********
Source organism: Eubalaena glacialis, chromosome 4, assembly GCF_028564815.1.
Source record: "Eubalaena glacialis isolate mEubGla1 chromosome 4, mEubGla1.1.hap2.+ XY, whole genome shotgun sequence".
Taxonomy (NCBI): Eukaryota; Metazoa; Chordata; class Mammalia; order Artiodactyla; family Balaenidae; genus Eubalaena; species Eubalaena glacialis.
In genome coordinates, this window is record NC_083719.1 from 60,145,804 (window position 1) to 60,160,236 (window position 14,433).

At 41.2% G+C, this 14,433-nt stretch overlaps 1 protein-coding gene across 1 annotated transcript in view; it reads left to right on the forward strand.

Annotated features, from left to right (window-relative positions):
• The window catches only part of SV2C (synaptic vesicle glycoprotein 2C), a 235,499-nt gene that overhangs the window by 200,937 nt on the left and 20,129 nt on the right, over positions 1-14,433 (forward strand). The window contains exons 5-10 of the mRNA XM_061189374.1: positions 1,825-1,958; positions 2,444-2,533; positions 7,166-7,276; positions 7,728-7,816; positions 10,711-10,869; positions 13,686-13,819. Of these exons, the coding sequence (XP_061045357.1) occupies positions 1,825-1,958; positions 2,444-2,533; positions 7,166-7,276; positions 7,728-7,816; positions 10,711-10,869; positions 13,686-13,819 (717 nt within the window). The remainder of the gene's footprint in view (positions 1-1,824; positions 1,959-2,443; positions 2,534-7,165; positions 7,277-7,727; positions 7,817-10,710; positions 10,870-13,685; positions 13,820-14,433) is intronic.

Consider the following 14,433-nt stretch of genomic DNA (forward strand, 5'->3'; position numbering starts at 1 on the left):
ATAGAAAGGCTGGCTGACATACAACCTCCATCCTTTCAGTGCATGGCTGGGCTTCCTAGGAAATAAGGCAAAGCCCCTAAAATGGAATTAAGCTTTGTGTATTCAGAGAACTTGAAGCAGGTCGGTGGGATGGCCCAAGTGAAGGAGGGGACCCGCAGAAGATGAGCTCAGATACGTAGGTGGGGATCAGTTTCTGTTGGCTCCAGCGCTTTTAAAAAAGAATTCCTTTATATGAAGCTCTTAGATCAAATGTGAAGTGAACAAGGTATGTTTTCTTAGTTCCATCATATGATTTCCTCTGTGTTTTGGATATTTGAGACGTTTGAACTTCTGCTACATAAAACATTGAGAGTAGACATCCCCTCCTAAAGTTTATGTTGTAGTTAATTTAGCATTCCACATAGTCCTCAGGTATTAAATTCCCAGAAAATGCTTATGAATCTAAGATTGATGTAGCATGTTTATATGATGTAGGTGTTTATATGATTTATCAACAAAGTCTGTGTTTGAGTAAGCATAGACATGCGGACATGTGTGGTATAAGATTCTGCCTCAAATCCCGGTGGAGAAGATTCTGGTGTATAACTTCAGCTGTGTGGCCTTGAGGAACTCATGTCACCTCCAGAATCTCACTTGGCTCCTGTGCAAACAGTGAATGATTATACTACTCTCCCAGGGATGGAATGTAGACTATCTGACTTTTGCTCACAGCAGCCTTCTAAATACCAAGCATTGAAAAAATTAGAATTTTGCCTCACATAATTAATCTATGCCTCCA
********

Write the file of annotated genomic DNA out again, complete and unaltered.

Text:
Source organism: Eubalaena glacialis, chromosome 4, assembly GCF_028564815.1.
Source record: "Eubalaena glacialis isolate mEubGla1 chromosome 4, mEubGla1.1.hap2.+ XY, whole genome shotgun sequence".
Taxonomy (NCBI): Eukaryota; Metazoa; Chordata; class Mammalia; order Artiodactyla; family Balaenidae; genus Eubalaena; species Eubalaena glacialis.
In genome coordinates, this window is record NC_083719.1 from 60,145,804 (window position 1) to 60,160,236 (window position 14,433).

At 41.2% G+C, this 14,433-nt stretch overlaps 1 protein-coding gene across 1 annotated transcript in view; it reads left to right on the forward strand.

Annotated features, from left to right (window-relative positions):
• The window catches only part of SV2C (synaptic vesicle glycoprotein 2C), a 235,499-nt gene that overhangs the window by 200,937 nt on the left and 20,129 nt on the right, over positions 1-14,433 (forward strand). The window contains exons 5-10 of the mRNA XM_061189374.1: positions 1,825-1,958; positions 2,444-2,533; positions 7,166-7,276; positions 7,728-7,816; positions 10,711-10,869; positions 13,686-13,819. Of these exons, the coding sequence (XP_061045357.1) occupies positions 1,825-1,958; positions 2,444-2,533; positions 7,166-7,276; positions 7,728-7,816; positions 10,711-10,869; positions 13,686-13,819 (717 nt within the window). The remainder of the gene's footprint in view (positions 1-1,824; positions 1,959-2,443; positions 2,534-7,165; positions 7,277-7,727; positions 7,817-10,710; positions 10,870-13,685; positions 13,820-14,433) is intronic.

Consider the following 14,433-nt stretch of genomic DNA (forward strand, 5'->3'; position numbering starts at 1 on the left):
ATAGAAAGGCTGGCTGACATACAACCTCCATCCTTTCAGTGCATGGCTGGGCTTCCTAGGAAATAAGGCAAAGCCCCTAAAATGGAATTAAGCTTTGTGTATTCAGAGAACTTGAAGCAGGTCGGTGGGATGGCCCAAGTGAAGGAGGGGACCCGCAGAAGATGAGCTCAGATACGTAGGTGGGGATCAGTTTCTGTTGGCTCCAGCGCTTTTAAAAAAGAATTCCTTTATATGAAGCTCTTAGATCAAATGTGAAGTGAACAAGGTATGTTTTCTTAGTTCCATCATATGATTTCCTCTGTGTTTTGGATATTTGAGACGTTTGAACTTCTGCTACATAAAACATTGAGAGTAGACATCCCCTCCTAAAGTTTATGTTGTAGTTAATTTAGCATTCCACATAGTCCTCAGGTATTAAATTCCCAGAAAATGCTTATGAATCTAAGATTGATGTAGCATGTTTATATGATGTAGGTGTTTATATGATTTATCAACAAAGTCTGTGTTTGAGTAAGCATAGACATGCGGACATGTGTGGTATAAGATTCTGCCTCAAATCCCGGTGGAGAAGATTCTGGTGTATAACTTCAGCTGTGTGGCCTTGAGGAACTCATGTCACCTCCAGAATCTCACTTGGCTCCTGTGCAAACAGTGAATGATTATACTACTCTCCCAGGGATGGAATGTAGACTATCTGACTTTTGCTCACAGCAGCCTTCTAAATACCAAGCATTGAAAAAATTAGAATTTTGCCTCACATAATTAATCTATGCCTCCA